Lobbying 101

Know the difference between nonprofit lobbying and advocacy

Nonprofit lobbying and advocacy are often confused, but legislators usually need both to make informed decisions.

Advocacy is focused on education about a specific issue on behalf of an organization. Lobbying is a type of advocacy. It’s important to know the difference to report activities and expenditures. Lobbying involves an attempt to influence specific legislation.

Examples of lobbying:
  • Meeting with members of the Appropriations Committee in Washington to ask for support of a proposed increase in funding for a specific federal program.
  • Calling congressional staff to ask a member of Congress to write a letter to a chair of a key committee in support of passage of a specific bill.
Examples of non-lobbying advocacy:
  • Distributing materials to congressional offices that describe the success of a federally funded program.
  • Inviting legislators to visit a program so they can see first-hand how funding is used.

Basic tips to start the lobbying process

Before you begin lobbying for your cause, you’ll need to know about:
  • The legislative process
  • Organizing your group’s government relations committee
  • Setting up a legislative network
  • The law governing lobbying by nonprofits
Your lobbyist—paid or volunteer—should have strong interpersonal skills and know:
  • A few basics about the legislative process
  • Several main arguments for the bill you are supporting
  • Your group’s organizational structure and how it communicates with its grassroots

Nonprofit lobbying spending guidelines

Heeding the admonition that ‘you must spend money to make money,’ nonprofits struggle to find the funds for lobbying. But even if extra dollars are available, knowing how much to spend legally is often unknown.

Under the 1976 Lobby Law, lobbying is a proper function of groups that are tax-exempt under Section 501(c)(3) of the Internal Revenue Code.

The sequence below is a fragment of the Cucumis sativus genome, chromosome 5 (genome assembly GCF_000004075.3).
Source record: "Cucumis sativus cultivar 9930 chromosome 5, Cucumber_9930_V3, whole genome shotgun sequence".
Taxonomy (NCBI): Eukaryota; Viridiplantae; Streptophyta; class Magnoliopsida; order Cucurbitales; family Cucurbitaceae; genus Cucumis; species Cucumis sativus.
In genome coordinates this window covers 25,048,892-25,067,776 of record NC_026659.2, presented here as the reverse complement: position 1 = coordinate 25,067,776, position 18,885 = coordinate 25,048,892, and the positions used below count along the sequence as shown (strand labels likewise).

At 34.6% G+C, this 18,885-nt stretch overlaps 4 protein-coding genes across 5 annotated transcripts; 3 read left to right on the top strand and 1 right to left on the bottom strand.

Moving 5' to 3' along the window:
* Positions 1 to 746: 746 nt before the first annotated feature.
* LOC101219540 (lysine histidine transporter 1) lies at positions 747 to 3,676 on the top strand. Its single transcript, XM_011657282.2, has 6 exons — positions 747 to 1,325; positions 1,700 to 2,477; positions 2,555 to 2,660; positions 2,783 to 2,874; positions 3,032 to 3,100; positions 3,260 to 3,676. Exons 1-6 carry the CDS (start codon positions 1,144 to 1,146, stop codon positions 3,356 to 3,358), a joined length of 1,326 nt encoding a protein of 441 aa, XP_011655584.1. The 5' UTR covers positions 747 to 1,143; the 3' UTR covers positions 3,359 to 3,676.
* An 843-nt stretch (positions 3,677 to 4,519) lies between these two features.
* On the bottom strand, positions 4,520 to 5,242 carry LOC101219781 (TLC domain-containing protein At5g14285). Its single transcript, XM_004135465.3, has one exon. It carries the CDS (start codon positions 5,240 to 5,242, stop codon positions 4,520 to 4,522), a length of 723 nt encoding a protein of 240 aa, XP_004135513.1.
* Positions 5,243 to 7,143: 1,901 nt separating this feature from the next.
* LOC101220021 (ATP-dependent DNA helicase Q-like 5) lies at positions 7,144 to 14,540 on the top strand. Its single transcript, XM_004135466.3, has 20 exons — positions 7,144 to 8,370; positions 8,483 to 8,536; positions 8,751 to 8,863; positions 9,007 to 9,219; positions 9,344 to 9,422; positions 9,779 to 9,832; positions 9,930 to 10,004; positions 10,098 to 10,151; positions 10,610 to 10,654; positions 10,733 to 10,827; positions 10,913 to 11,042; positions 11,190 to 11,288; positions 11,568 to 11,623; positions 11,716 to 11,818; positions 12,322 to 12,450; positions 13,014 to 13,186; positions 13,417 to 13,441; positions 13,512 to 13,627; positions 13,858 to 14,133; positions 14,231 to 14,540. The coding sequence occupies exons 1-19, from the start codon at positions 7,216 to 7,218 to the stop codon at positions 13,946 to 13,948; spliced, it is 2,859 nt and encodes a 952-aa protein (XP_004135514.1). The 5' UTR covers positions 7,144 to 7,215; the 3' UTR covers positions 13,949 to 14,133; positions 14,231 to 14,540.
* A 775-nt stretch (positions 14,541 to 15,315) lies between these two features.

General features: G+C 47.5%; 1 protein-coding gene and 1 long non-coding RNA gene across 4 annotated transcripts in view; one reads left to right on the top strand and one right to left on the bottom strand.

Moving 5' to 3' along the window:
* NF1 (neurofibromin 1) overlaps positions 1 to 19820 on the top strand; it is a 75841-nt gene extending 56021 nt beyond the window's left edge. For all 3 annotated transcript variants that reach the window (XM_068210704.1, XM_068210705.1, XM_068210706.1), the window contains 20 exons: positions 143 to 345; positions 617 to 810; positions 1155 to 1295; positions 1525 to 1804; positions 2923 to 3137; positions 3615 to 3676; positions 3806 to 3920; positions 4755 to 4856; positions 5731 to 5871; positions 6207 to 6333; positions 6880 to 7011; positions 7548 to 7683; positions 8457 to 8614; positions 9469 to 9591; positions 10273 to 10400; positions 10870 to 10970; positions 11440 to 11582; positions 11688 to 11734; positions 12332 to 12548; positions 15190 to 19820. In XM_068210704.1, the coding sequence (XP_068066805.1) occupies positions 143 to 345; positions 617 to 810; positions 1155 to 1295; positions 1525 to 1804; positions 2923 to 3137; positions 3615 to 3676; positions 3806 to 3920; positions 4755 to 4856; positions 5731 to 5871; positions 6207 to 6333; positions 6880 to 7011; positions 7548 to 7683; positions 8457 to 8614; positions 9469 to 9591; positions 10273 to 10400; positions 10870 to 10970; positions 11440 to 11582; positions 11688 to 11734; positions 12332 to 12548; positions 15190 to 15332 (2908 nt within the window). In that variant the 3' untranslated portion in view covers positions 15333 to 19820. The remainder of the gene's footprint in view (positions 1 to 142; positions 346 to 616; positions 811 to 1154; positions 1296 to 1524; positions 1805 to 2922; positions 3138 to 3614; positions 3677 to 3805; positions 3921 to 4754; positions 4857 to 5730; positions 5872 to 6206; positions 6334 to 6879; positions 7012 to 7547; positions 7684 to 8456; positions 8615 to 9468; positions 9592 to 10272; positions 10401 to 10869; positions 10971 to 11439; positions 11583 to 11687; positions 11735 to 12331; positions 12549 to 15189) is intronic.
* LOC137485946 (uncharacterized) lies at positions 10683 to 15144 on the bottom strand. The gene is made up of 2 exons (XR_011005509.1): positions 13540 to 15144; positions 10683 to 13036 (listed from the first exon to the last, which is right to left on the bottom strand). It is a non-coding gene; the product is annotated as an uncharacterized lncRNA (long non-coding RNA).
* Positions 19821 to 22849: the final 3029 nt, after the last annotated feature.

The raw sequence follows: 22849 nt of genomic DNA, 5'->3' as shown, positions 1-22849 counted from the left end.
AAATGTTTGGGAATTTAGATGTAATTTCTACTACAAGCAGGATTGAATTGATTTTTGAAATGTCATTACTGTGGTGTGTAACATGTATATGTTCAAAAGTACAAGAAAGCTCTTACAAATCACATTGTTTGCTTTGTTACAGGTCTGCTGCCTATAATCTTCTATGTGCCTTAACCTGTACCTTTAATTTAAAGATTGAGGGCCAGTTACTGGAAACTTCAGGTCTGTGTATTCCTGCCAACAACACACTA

By filing with the IRS, a 501(c)(3) organization can elect to fall under the law, meaning the amount of an organization’s legislative activity is based solely on its expenditures—an option known as the 501(h) expenditure test.

Lobbying spending ceilings are based on percentages of a nonprofit’s budget for the year:

Budget: $1 – $500,000
Spending Ceiling: 20%

Budget: $500,000 – $1,000,000
Spending Ceiling: $100,000 + 15% of excess over $500,000

Budget: $1,000,000 – $1,500,000
Spending Ceiling: $175,000 + 10% of excess over $1,000,000

Budget: $1,500,000 – $17,000,000
Spending Ceiling: $225,000 + 5% of excess over $1,500,000

Budget: $17,000,000 +
Spending Ceiling: $1,000,000

Up to a quarter of total lobbying expenditures may be spent on grassroots lobbying.

Direct lobbying is communication that is directed toward a legislator or staff, refers to specific legislation, and expresses the organization’s view on the legislation.

Grassroots lobbying refers to communication that is directed to the general public, refers to specific legislation, reflects a view of the legislation, and encourages the recipient to take action with respect to the legislation.

There is no federal limit on how much non-lobbying advocacy a nonprofit organization can do.